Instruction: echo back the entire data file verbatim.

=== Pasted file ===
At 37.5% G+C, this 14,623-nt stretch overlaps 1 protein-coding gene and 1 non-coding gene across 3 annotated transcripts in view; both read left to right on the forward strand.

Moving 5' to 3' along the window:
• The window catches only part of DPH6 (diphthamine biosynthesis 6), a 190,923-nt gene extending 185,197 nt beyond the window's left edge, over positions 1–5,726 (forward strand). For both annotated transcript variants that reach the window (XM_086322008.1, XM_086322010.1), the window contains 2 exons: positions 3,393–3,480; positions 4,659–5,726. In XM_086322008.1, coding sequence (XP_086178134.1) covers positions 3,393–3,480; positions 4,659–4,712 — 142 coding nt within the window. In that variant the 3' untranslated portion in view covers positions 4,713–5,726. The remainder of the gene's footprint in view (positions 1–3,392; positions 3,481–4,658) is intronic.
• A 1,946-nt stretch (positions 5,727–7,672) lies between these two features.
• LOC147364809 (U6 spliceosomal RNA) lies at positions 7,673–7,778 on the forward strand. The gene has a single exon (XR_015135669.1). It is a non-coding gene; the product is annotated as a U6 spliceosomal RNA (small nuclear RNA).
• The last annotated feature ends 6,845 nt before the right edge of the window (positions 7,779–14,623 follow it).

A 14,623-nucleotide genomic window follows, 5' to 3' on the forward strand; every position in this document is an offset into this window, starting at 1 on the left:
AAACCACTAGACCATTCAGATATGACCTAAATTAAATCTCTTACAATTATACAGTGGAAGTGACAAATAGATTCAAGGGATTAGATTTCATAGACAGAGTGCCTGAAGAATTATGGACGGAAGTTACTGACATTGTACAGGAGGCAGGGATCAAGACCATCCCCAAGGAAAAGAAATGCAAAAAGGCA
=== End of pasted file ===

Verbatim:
At 37.5% G+C, this 14,623-nt stretch overlaps 1 protein-coding gene and 1 non-coding gene across 3 annotated transcripts in view; both read left to right on the forward strand.

Moving 5' to 3' along the window:
• The window catches only part of DPH6 (diphthamine biosynthesis 6), a 190,923-nt gene extending 185,197 nt beyond the window's left edge, over positions 1–5,726 (forward strand). For both annotated transcript variants that reach the window (XM_086322008.1, XM_086322010.1), the window contains 2 exons: positions 3,393–3,480; positions 4,659–5,726. In XM_086322008.1, coding sequence (XP_086178134.1) covers positions 3,393–3,480; positions 4,659–4,712 — 142 coding nt within the window. In that variant the 3' untranslated portion in view covers positions 4,713–5,726. The remainder of the gene's footprint in view (positions 1–3,392; positions 3,481–4,658) is intronic.
• A 1,946-nt stretch (positions 5,727–7,672) lies between these two features.
• LOC147364809 (U6 spliceosomal RNA) lies at positions 7,673–7,778 on the forward strand. The gene has a single exon (XR_015135669.1). It is a non-coding gene; the product is annotated as a U6 spliceosomal RNA (small nuclear RNA).
• The last annotated feature ends 6,845 nt before the right edge of the window (positions 7,779–14,623 follow it).

A 14,623-nucleotide genomic window follows, 5' to 3' on the forward strand; every position in this document is an offset into this window, starting at 1 on the left:
AAACCACTAGACCATTCAGATATGACCTAAATTAAATCTCTTACAATTATACAGTGGAAGTGACAAATAGATTCAAGGGATTAGATTTCATAGACAGAGTGCCTGAAGAATTATGGACGGAAGTTACTGACATTGTACAGGAGGCAGGGATCAAGACCATCCCCAAGGAAAAGAAATGCAAAAAGGCA